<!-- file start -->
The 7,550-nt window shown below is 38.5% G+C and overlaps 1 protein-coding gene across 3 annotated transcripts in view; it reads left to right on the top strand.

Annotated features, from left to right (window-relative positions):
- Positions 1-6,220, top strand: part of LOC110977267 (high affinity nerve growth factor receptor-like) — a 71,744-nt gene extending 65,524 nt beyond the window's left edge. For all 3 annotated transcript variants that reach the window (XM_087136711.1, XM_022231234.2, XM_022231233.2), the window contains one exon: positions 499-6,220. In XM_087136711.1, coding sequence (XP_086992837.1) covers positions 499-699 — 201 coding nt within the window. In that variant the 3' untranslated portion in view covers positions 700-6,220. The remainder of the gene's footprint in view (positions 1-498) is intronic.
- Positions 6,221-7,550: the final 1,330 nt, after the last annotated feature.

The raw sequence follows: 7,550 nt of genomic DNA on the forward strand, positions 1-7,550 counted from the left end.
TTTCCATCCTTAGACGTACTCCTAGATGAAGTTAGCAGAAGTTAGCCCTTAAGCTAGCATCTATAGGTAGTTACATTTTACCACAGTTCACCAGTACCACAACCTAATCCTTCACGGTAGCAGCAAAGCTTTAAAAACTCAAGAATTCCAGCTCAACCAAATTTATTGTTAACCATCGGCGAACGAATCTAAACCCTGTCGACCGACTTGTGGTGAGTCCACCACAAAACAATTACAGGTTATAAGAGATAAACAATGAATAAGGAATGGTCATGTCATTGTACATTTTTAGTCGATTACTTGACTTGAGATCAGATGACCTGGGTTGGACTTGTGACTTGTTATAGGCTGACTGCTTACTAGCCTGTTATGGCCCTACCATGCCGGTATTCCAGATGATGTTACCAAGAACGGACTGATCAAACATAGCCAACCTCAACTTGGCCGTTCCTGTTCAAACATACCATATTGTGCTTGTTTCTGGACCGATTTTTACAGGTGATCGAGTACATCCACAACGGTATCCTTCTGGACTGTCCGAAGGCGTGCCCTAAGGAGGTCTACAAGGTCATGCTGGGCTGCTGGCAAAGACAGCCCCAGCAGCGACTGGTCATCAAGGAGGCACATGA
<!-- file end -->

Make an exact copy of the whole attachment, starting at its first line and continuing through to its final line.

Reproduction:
The 7,550-nt window shown below is 38.5% G+C and overlaps 1 protein-coding gene across 3 annotated transcripts in view; it reads left to right on the top strand.

Annotated features, from left to right (window-relative positions):
- Positions 1-6,220, top strand: part of LOC110977267 (high affinity nerve growth factor receptor-like) — a 71,744-nt gene extending 65,524 nt beyond the window's left edge. For all 3 annotated transcript variants that reach the window (XM_087136711.1, XM_022231234.2, XM_022231233.2), the window contains one exon: positions 499-6,220. In XM_087136711.1, coding sequence (XP_086992837.1) covers positions 499-699 — 201 coding nt within the window. In that variant the 3' untranslated portion in view covers positions 700-6,220. The remainder of the gene's footprint in view (positions 1-498) is intronic.
- Positions 6,221-7,550: the final 1,330 nt, after the last annotated feature.

The raw sequence follows: 7,550 nt of genomic DNA on the forward strand, positions 1-7,550 counted from the left end.
TTTCCATCCTTAGACGTACTCCTAGATGAAGTTAGCAGAAGTTAGCCCTTAAGCTAGCATCTATAGGTAGTTACATTTTACCACAGTTCACCAGTACCACAACCTAATCCTTCACGGTAGCAGCAAAGCTTTAAAAACTCAAGAATTCCAGCTCAACCAAATTTATTGTTAACCATCGGCGAACGAATCTAAACCCTGTCGACCGACTTGTGGTGAGTCCACCACAAAACAATTACAGGTTATAAGAGATAAACAATGAATAAGGAATGGTCATGTCATTGTACATTTTTAGTCGATTACTTGACTTGAGATCAGATGACCTGGGTTGGACTTGTGACTTGTTATAGGCTGACTGCTTACTAGCCTGTTATGGCCCTACCATGCCGGTATTCCAGATGATGTTACCAAGAACGGACTGATCAAACATAGCCAACCTCAACTTGGCCGTTCCTGTTCAAACATACCATATTGTGCTTGTTTCTGGACCGATTTTTACAGGTGATCGAGTACATCCACAACGGTATCCTTCTGGACTGTCCGAAGGCGTGCCCTAAGGAGGTCTACAAGGTCATGCTGGGCTGCTGGCAAAGACAGCCCCAGCAGCGACTGGTCATCAAGGAGGCACATGA